Seven genotypes of YHSBLP with extreme differences in HSW (comprising 2 and 5 genotypes with low HSW and high HSW, respectively) were sampled at R5 and R7 stages of seed development [114] of 2019 summer season at Jiangpu Experimental station. Total RNA was isolated using Plant RNA Extract Kit (TIANGEN Co., Ltd. China) and complementary DNA (cDNA) synthesis obtained by using HiScript II QRT SuperMix for qPCR (+gDNA wiper) (Vazyme Biotech, Nanjing, China). The enzyme 2x ChamQ™ SYBR qPCR Master Mix Kit (Vazyme Biotech, Nanjing, China) was used following standard protocol and program in a Light Cycler 480 system (Roche, Roche Diagnostic, Basel, Switzerland). Three biological and three technical replicates were used. The GmActin 11 (Glyma18g52780) was used as a housekeeping gene to normalize the relative expression level in R5 and R7 stages of the selected genotypes seed. The primers used for qRT-PCR are presented in Additional File 8: Table S7.

Availability of data and materials

With the exception of SNP datasets, all data generated or analyzed during this study are included in this published article and its supplementary information files. The SNP dataset used in the current study are available in the Sequence Read Archive (SRA) at NCBI (SRA accession: PRJNA648781) repository and on the website of the National Center for Soybean Improvement,



Cis-acting regulatory elements


Genome-wide association study


Multi-locus models


Quantitative trait loci


Quantitative trait nucleotides


Restriction site-associated DNA sequencing


Single-locus models


Single nucleotide polymorphisms


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The authors are thankful to all the team- and lab mates and friends who supported us during the research project and writing of the manuscript.


This work was supported by the National Key R & D Program of China (2016YFD0100304, 2018YFD0100800), the National Natural Science Foundation of China (31871646), the MOE Program for Changjiang Scholars and Innovative Research Team in University (PCSIRT_17R55), the Fundamental Research Funds for the Central Universities (KYT201801), the Jiangsu Collaborative Innovation Center for Modern Crop Production (JCIC-MCP) Program.

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T.J.Z. conceived and designed the experiments. B.K., Z.L.W., Y.L.Z. and W.L.Y. performed the experiments. B.K. & J.Y.F analyzed the data and drafted the manuscript. T.J.Z. & J.Y.F revised the paper. The author(s) read and approved the final manuscript.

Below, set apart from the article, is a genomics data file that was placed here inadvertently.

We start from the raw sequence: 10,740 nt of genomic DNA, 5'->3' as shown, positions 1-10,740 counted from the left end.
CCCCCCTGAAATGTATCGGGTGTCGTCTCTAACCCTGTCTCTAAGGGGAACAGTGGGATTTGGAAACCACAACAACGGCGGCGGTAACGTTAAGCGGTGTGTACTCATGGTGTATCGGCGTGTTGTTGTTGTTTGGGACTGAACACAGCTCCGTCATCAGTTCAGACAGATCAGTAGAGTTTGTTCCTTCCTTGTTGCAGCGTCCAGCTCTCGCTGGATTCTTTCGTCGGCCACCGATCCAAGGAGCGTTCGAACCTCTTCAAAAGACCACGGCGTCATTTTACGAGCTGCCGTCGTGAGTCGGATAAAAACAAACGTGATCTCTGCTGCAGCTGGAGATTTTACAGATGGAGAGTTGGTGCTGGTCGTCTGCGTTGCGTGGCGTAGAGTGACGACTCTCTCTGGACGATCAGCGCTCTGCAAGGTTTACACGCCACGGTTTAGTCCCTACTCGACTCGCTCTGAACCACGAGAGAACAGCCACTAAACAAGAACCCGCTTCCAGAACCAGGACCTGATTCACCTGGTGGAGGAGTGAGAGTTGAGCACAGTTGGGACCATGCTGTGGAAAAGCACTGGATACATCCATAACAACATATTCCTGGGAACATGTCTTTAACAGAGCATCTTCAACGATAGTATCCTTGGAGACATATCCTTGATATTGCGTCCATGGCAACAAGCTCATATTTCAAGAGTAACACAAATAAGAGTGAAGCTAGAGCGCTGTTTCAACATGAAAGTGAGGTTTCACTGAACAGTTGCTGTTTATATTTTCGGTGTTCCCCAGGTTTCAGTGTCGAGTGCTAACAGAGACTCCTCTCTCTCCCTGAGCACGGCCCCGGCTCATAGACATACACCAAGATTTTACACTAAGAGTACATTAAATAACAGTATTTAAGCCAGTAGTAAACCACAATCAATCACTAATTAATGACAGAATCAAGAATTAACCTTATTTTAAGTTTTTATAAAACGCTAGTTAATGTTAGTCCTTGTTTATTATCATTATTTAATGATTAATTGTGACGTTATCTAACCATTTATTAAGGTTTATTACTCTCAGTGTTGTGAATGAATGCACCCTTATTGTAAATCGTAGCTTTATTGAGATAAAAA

Corresponding authors

Correspondence to Jianying Feng or Tuanjie Zhao.

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Supplementary information

Additional file 1

: Table S1. Descriptive statistics of SW in YHSBLP evaluated in 4 environments.

Additional file 2

: Table S2. Quantitative trait nucleotides significantly associated with hundred seed weight identified by the single-locus models and multi-locus models. Table S3. Pairwise comparison of the 8 GWAS models.

Additional file 3

: Fig. S1. Manhattan plots (left) and QQ-plots (right) for GWAS of the 573 accessions for HSW in E1 (A), E2 (B), E3 (C) and E4 (D) using CMLM (PCA + K). The threshold of 4 was adopted with a blue line in the Manhattan plots. The X-axis represents chromosome number and Y-axis represents −log10(P). The X and Y axis in the QQ plots represent the expected and observed −log10(P), respectively. Red line in the QQ-plots with the shaded regions indicate a 95% confidence interval.

Additional file 4

: Fig. S2. Manhattan plots (left) and QQ-plots (right for GWAS of the 573 accessions for HSW in E1 (A), E2 (B), E3 (C) and E4 (D) using MLM (Q + K). The threshold of 4 was adopted with a blue line in the Manhattan plots. The X-axis represents chromosome number and Y-axis represents −log10(P). The X and Y axis in the QQ plots represent the expected and observed −log10(P), respectively. Red line in the QQ-plots with the shaded regions indicate a 95% confidence interval.

Additional file 5

: Fig. S3. Number of common significant SNPs detected between models. (A). A number of common SNPs detected by the two single-locus models (MLM-blue color & CMLM-brown color). (B). A number of common SNPs detected by the 2 single-locus models (MLM & CMLM-blue color) and six multi-locus models (mrMLM, FASTmrMLM, FASTEMMA, pLARmEB, pKWmEB and ISIS EM-BLASSO-brown color).

Additional file 6

: Table S4. Potential candidate genes underlying stable SNPs. Table S5. Candidate genes expression across the various tissues and seed developmental stages obtained from SoyBase. Table S6. Cis-acting regulating elements related to seed development obtained from PlantCARE.

Additional file 7

: Fig. S4. Functional gene network of candidate genes predicted in this study and other related genes obtained from SoyNet. (A). Dense-interaction network obtained from standlone version of Cytoscape software. (B). The 4-hub genes and other visualized in NetworkAnalyst version 3. The node colors represent between degrees of interaction: red, pink, purple and blue represent very high, high, moderate and low levels of interaction, respectively.

Additional file 8

: Table S7. Primers used for qRT-PCR.

Additional file 9

: Table S8. Phenotypic data (average) of 573 accessions used in this study.

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Karikari, B., Wang, Z., Zhou, Y. et al. Identification of quantitative trait nucleotides and candidate genes for soybean seed weight by multiple models of genome-wide association study. BMC Plant Biol 20, 404 (2020).

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  • Association mapping
  • Complex nature
  • Haplotype
  • Hub genes
  • Co-expression network